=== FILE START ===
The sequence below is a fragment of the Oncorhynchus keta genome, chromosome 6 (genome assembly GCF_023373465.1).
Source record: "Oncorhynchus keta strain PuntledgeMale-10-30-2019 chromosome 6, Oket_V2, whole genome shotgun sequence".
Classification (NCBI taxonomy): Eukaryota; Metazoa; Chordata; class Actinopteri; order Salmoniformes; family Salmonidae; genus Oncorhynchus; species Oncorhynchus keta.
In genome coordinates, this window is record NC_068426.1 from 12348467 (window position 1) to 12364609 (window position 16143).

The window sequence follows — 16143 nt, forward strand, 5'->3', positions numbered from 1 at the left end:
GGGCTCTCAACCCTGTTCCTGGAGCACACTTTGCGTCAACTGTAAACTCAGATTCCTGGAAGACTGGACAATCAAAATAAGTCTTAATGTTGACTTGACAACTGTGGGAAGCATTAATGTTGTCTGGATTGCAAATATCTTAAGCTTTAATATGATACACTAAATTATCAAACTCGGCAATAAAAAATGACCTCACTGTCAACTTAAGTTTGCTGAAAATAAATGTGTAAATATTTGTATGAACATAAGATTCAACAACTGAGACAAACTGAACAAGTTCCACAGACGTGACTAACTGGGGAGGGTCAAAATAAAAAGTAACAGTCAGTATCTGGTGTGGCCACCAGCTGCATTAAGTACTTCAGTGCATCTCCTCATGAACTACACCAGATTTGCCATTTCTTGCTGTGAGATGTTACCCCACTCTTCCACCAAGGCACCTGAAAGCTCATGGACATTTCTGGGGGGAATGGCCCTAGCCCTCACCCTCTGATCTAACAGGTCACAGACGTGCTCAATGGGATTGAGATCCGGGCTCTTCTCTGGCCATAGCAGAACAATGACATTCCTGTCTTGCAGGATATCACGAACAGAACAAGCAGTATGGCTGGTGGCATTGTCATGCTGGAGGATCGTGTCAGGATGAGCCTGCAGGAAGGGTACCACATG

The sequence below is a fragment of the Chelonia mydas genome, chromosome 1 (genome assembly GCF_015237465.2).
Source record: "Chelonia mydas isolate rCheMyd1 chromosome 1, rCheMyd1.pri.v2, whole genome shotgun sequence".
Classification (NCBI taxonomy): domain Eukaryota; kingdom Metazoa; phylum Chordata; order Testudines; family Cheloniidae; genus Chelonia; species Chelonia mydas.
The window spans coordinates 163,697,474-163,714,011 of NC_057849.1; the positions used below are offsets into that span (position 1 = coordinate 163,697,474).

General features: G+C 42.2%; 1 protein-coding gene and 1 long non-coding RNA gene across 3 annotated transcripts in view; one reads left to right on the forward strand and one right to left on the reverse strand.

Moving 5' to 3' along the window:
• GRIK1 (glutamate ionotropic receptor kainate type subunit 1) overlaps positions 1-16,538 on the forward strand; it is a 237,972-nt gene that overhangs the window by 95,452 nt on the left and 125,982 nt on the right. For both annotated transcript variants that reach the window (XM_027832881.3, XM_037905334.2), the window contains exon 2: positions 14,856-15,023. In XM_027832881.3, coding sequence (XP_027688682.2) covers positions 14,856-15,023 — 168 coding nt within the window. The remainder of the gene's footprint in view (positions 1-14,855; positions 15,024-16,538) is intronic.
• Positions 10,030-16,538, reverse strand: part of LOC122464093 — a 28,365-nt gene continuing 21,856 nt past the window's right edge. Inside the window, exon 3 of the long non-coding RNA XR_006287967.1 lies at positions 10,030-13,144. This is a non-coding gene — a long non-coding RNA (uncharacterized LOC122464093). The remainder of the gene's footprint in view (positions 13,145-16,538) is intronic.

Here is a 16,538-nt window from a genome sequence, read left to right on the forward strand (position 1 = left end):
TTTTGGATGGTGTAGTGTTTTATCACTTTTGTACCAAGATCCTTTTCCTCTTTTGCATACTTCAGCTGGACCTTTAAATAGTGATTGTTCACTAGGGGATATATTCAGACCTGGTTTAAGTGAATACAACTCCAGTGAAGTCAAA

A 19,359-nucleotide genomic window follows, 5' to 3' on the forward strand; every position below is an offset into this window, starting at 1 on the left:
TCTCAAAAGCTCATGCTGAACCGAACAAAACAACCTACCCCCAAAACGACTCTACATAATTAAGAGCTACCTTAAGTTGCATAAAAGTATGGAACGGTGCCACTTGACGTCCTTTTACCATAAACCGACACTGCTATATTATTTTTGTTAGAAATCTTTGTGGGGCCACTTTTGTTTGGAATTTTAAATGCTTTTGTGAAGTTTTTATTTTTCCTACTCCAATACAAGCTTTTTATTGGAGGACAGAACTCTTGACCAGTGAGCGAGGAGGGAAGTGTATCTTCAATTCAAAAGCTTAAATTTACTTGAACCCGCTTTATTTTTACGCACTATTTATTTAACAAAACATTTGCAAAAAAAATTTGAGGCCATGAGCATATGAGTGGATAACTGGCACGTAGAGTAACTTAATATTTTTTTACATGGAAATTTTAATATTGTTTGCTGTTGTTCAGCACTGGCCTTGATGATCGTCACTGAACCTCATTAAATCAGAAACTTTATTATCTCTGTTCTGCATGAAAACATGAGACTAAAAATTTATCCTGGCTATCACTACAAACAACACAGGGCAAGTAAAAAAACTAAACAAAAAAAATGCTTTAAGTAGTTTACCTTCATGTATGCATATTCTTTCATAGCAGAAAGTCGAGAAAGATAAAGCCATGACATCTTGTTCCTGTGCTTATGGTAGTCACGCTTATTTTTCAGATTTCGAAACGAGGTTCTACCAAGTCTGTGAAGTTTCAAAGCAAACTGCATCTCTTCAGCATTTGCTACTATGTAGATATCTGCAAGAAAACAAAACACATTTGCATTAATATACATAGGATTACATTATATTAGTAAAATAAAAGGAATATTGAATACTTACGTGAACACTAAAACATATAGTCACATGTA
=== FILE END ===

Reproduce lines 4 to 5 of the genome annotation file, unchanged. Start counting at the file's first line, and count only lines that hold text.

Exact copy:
In genome coordinates, this window is record NC_068426.1 from 12348467 (window position 1) to 12364609 (window position 16143).

The window sequence follows — 16143 nt, forward strand, 5'->3', positions numbered from 1 at the left end: